On Friday the 13th, OverlandStorage's (NASDAQ:OVRL) shareholders got spooked. One of the company's marquee customers, Dell (NASDAQ:DELL), decided to terminate its agreement with Overland for the company's storage services, and the stock plunged 17% to $5.53. Unfortunately, this probably isn't the end of Overland's problems.

Founded in 1980, Overland is now a provider of data protection technologies for backup and recovery. The company is distinguished by its modular approach, making it easy for customers to add storage when needed.

While the market for storage is growing nicely -- especially in light of new regulations and precautions against future disasters like Hurricane Katrina -- it's also fiercely competitive. Overland must contend with biggies like IBM (NYSE:IBM), EMC (NYSE:EMC), Sun's (NASDAQ:SUNW) Storage Tek, Network Appliance (NASDAQ:NTAP), and a variety of scrappy start-ups.

Overland's significant customer concentration is also troubling. According to its 10-K filing, the company is "highly dependent on sales to large OEM customers and [is] currently experiencing a customer transition." As seen with the Dell announcement, that "customer transition" thing can be treacherous.

Hewlett-Packard (NYSE:HPQ) is Overland's biggest customer, accounting for more than 40% of revenues -- and last year, HP selected an alternate supplier for next-generation storage products. Investors seem rather nervous about all this, assigning Overland a market cap of roughly $70 million, even though its full-year revenues are more than $200 million.

Overland's weakness also shows up in its financial statements. In the last quarter, revenues fell from $55.4 million to $41.7 million, and the company posted a $5.7 million net loss ($0.43 per share). For the full year, revenues fell from $235.7 million to $209 million, with a net loss of $18.3 million, or $1.33 per share.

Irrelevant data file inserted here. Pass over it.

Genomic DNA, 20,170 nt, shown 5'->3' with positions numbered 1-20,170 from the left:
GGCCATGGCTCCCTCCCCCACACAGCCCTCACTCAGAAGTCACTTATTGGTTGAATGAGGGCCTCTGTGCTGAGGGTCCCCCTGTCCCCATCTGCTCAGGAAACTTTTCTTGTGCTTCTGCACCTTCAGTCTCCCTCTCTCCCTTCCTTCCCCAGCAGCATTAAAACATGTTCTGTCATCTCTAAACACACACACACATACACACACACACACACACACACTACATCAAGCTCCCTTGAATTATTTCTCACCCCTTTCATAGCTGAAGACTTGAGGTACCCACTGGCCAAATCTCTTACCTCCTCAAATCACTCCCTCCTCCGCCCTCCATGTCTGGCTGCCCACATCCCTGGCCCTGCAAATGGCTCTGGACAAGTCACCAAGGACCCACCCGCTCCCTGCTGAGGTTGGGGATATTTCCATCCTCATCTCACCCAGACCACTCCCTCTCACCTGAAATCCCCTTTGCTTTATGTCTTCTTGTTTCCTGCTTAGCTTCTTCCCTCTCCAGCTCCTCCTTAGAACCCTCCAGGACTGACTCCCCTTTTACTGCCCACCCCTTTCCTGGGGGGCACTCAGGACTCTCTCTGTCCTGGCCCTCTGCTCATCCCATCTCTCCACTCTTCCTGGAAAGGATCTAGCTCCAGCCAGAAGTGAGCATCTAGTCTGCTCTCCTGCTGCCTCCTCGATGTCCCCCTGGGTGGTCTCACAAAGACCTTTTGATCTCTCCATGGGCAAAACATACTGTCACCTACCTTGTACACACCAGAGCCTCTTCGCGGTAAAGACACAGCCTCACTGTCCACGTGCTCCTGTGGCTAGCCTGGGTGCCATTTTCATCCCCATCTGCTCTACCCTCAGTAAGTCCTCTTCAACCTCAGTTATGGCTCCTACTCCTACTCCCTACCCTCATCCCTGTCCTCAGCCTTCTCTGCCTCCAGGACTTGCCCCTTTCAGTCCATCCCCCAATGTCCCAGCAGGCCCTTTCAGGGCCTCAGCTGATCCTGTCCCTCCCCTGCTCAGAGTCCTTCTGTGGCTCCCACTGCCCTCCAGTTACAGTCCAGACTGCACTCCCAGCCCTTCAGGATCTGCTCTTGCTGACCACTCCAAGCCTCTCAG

The problem? Overland has had difficulties outsourcing its manufacturing, creating inventory shortages in the past quarter, which in turn created a steep falloff in sales. To better ensure quality control, Overland is now moving its manufacturing in-house.

Such problems can be damaging for a small company like Overland. Would you trust your mission-critical needs to a firm with quality issues?

According to the company, Dell terminated the agreement because Overland could not "meet its intended delivery schedule." True, Dell liked its technology, and the company said the write-off will be "relatively small." However, in the fiercely competitive storage market, customers want more than just a good product.

This year, Overland's management has indicated to Wall Street that the company is poised for growth and profitability. But given its problems with manufacturing and its loss of a key contract, this company remains a work in progress.

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Fool contributor Tom Taulli does not own shares mentioned in this article. The Fool has a disclosure policy.